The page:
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By Rory L. Aronsky | July 16, 2003

I’m frustrated with the French, but not in the way you’d be thinking. It’s not the entire country, but a few of the filmmakers in this edition of Microcinema’s Independent Exposure. Curator Patrick Kwiatkowski has come up with an admirable and daring program: 10 short films ranging from experimental to narrative and back again – all from the land that started the New Wave movement and loves Jerry Lewis. Nevertheless, it’s the experimental shorts that are bound to have you perplexed and nearly catatonic.
Lacan Dalida ^ *** ^ Directed by Pascal Lievre
This is basically French karaoke with silhouettes. While the words aren’t likely to be understood (words are on the bottom right of the screening, thus leaving out any chance of subtitles), it’s fun to try to figure out what the voices might remind you of. For example, the silhouette on the left sounds like a French version of Kyle from “South Park”, though singing a bit faster. With the one on the right, you can take your pick between Jaws (Richard Kiel) when he speaks in “Moonraker” or Fezzik (Andre the Giant) in “The Princess Bride”. Supposedly, there is a point to this, described on the website as “the articulation of language structure between popular music and the words of one of the 20th century’s greatest thinker”. In this case, it’s more fun with the voice thing.
Tu n’es rien qu’image Numerique ^ ** ^ Directed by Nicola Dulion
Let the frustration begin. There’s fast-moving black and white imagery of a park bench coupled with pictures of eyes, skulls, bugs, naked bodies, and footage later of a guy in pain. That’s also combined with lines of text running from top to bottom later on. The statement trying to be made of this one (courtesy of the website) is: “You are nothing but a digital image.” Oh, I’m nothing but a digital image? I’ll tell you what you are, you piece of……
Camille ^ **** ^ Directed by Ben Hayflick
There’s much symbolism to be found in this narrative short as Camille (Sarah Desage) and her soon-to-be-former lover Etienne are driving on a winding road, what I believe symbolizes the twists and turns that this short film will take in its 12 minutes. Things aren’t going well for both parties and Etienne complains that Camille keeps touching her ring which her other former lover Tomas gave her. He knows exactly where her mind is. Distraught at one point over finding Etienne in bed with another woman, she leaves, thinking that going back to a former love is the cure for current problems. There’s not much dialogue to be found and that’s good because the real focus here is on Camille while she thinks about what to do and considers many things, such as childhood and how a bedroom can become a museum for your childhood, filled with books you used to read, among other things. It’s not bad.
Gouille et Gar ^ ****1/2 ^ Directed by Philippe Gamer
WOOOO!!!! From the country that brought you the world’s foremost “fartist”, Le Petomane, they now bring you…a puking gargoyle. Led on by good computer animation, we find two stone gargoyles atop the Notre Dame church. All’s quiet until we hear some rumbling in the bowels of the church fast reaching up to where the gargoyles are sitting and suddenly, the one on the right just starts projectile vomiting as if fireworks went off. This is so cool because at one point, the vomiting gets so intense, that the church is nearly knocked off its foundation, but settles down again. The dialogue between the two includes a suggestion that Quasimodo likes to take a piss in the gutter before ringing the bell. Funny stuff!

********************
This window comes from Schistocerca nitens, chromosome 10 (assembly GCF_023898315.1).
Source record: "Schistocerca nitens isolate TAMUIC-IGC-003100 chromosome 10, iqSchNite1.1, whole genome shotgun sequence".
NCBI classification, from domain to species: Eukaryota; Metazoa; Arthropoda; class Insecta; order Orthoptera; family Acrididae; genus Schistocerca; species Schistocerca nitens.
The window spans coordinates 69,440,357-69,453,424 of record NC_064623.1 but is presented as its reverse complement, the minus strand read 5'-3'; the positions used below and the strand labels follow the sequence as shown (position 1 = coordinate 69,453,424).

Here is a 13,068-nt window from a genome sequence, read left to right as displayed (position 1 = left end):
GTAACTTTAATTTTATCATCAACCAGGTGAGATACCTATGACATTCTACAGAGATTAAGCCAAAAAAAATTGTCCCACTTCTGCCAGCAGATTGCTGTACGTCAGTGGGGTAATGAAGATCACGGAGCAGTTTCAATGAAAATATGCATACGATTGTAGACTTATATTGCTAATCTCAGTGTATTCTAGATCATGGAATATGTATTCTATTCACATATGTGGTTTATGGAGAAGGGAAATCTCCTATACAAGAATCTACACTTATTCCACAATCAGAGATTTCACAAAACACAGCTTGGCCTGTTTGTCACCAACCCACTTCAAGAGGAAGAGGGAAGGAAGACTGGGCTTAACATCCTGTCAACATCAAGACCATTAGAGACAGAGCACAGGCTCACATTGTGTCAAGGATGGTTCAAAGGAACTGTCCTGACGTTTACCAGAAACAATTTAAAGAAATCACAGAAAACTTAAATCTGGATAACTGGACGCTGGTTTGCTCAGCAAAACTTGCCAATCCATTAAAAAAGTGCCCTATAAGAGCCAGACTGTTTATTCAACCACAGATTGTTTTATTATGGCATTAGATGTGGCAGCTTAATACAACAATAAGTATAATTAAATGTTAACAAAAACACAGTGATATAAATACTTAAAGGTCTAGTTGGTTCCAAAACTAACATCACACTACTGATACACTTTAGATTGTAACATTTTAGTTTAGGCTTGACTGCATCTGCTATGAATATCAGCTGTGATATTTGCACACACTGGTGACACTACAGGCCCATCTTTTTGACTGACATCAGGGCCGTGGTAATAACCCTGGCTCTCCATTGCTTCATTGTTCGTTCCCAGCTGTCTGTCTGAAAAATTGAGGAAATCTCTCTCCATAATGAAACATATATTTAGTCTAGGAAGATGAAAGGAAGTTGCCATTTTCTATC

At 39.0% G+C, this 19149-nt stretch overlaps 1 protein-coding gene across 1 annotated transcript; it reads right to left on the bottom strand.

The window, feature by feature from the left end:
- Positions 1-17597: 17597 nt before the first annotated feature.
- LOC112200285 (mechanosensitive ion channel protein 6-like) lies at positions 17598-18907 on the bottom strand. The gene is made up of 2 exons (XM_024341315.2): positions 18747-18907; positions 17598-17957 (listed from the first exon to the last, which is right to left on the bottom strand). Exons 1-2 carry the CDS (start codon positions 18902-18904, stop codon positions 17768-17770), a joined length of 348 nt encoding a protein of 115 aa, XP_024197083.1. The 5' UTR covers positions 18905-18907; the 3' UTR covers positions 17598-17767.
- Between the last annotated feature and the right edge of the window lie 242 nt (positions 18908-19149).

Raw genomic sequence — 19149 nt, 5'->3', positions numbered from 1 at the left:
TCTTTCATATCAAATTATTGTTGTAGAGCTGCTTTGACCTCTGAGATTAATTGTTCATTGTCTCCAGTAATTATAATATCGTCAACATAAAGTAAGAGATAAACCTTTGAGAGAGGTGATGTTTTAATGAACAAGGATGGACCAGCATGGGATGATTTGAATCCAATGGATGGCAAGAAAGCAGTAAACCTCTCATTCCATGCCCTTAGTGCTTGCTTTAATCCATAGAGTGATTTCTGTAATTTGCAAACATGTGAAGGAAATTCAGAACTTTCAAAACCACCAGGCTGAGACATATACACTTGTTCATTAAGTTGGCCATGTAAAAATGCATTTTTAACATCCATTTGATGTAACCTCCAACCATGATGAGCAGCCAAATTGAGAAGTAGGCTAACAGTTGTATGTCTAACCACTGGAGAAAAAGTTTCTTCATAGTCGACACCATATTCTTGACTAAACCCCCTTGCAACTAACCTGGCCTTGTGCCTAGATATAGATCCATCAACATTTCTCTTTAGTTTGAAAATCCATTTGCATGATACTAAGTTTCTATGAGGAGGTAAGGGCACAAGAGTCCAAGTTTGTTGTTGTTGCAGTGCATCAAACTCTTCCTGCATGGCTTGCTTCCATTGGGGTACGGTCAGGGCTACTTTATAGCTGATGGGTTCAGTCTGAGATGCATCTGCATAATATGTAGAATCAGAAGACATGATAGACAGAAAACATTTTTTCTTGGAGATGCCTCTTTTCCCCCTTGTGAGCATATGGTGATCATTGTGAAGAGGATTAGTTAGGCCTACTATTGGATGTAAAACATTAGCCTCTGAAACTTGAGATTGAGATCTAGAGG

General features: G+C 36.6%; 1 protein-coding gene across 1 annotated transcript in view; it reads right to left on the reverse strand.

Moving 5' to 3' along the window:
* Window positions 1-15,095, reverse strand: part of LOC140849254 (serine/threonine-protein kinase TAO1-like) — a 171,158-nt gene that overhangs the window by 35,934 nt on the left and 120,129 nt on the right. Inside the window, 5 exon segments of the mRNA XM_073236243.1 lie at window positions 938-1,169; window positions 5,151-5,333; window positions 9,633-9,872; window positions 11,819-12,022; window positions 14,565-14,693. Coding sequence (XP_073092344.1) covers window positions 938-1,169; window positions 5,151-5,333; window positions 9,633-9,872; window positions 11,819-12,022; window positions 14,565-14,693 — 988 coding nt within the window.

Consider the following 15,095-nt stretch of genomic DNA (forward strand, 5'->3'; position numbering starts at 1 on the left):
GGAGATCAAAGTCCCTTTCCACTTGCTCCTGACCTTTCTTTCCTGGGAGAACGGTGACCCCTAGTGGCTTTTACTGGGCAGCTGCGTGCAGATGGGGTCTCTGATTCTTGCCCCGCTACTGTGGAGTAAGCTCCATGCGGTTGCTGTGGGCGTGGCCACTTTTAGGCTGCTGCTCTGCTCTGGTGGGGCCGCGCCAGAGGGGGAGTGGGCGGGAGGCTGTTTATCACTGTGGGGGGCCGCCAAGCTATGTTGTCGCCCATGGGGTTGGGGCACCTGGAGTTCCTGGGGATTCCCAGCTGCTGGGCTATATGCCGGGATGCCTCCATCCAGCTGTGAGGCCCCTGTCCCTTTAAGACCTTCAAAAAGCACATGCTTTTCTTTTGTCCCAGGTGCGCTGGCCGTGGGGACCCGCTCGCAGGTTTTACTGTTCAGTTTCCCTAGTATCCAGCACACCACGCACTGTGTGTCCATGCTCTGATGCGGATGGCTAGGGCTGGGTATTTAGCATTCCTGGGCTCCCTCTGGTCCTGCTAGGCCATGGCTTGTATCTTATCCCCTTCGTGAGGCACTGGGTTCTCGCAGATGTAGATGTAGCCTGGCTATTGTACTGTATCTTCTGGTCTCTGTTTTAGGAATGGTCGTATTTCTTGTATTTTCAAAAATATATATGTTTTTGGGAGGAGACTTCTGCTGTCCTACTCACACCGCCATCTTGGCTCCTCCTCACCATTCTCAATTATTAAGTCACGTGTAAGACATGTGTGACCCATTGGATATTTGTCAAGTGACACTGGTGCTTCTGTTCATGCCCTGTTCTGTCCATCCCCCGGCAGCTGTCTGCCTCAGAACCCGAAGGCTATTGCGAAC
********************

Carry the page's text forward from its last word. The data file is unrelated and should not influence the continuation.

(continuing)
Superhighway of Light ^ **1/2 ^ Directed by Ratsi
Travel on the waves of light, man! Stare into a lightbulb long enough and you see the way the light curves a little. In “Superhighway of Light”, that light has been stretched out like taffy. Cool visuals.
Oversight ^ *** ^ Directed by Gerard Cairaschi
Give this one just a tiny bit of time and you’ll soon see what’s going on here. We see the swimming shadow of a fish, pictures of plant life flashing on the screen, etc., accompanied by music every now and then. There’s also a woman, but what’s the deal here? Is she lying on the ground? Is she dead? As it turns out, it seems that she’s sleeping and from what I could gather, we’re deep into her dream state in this one.
Nodal 3 ^ ** ^ Directed by Ai-HZ
A guy stands in front of a mirror, mugging, smoking, and jumping. You can see this three times as the screen is split into three squares, each showing this guy doing a different activity, though the one in the middle favors his smoking.
Rien ne va plus ^ ***1/2 ^ Directed by Julie-Christine Fortier
Spin around in a circle really fast, and you’re bound to get dizzy. Or you could try what Julie-Christine Fortier filmed. Someone sits down in a chair (red swirling vortex cap on their head) and begins spinning around really fast. It creates such a cool effect, as the chair and this person spin around faster and faster and soon become a crazy blur.
Soeurtilege ^ ** ^ Directed by Ai-HZ In a sanctuary house, MIMI 4 years old, YAEL 11 years old, AYA a young Japanese, and NIYNI the cat get ready to sleep. The parents are away and there’s freedom. But who is this indiscrete eye? That’s the plot of this short and we see all four of them doing various things. The director took time to also draw various things in the film, such as question marks over the cat that eventually fade away.
Abba Mao ^ *** ^ Directed by Pascal Lievre
NOW I get it!!! I wondered who in the heck Abba Mao was and director Pascal Lievre pulled a neat trick. The song that Lievre sings while putting on red makeup, which matches the red background, is a combination of music by the band Abba and an excerpt from “Quotation of Chairman Mao Zedong” – Chapter XXXII, “Culture and Art” – Beijing, 1966. Coolness!

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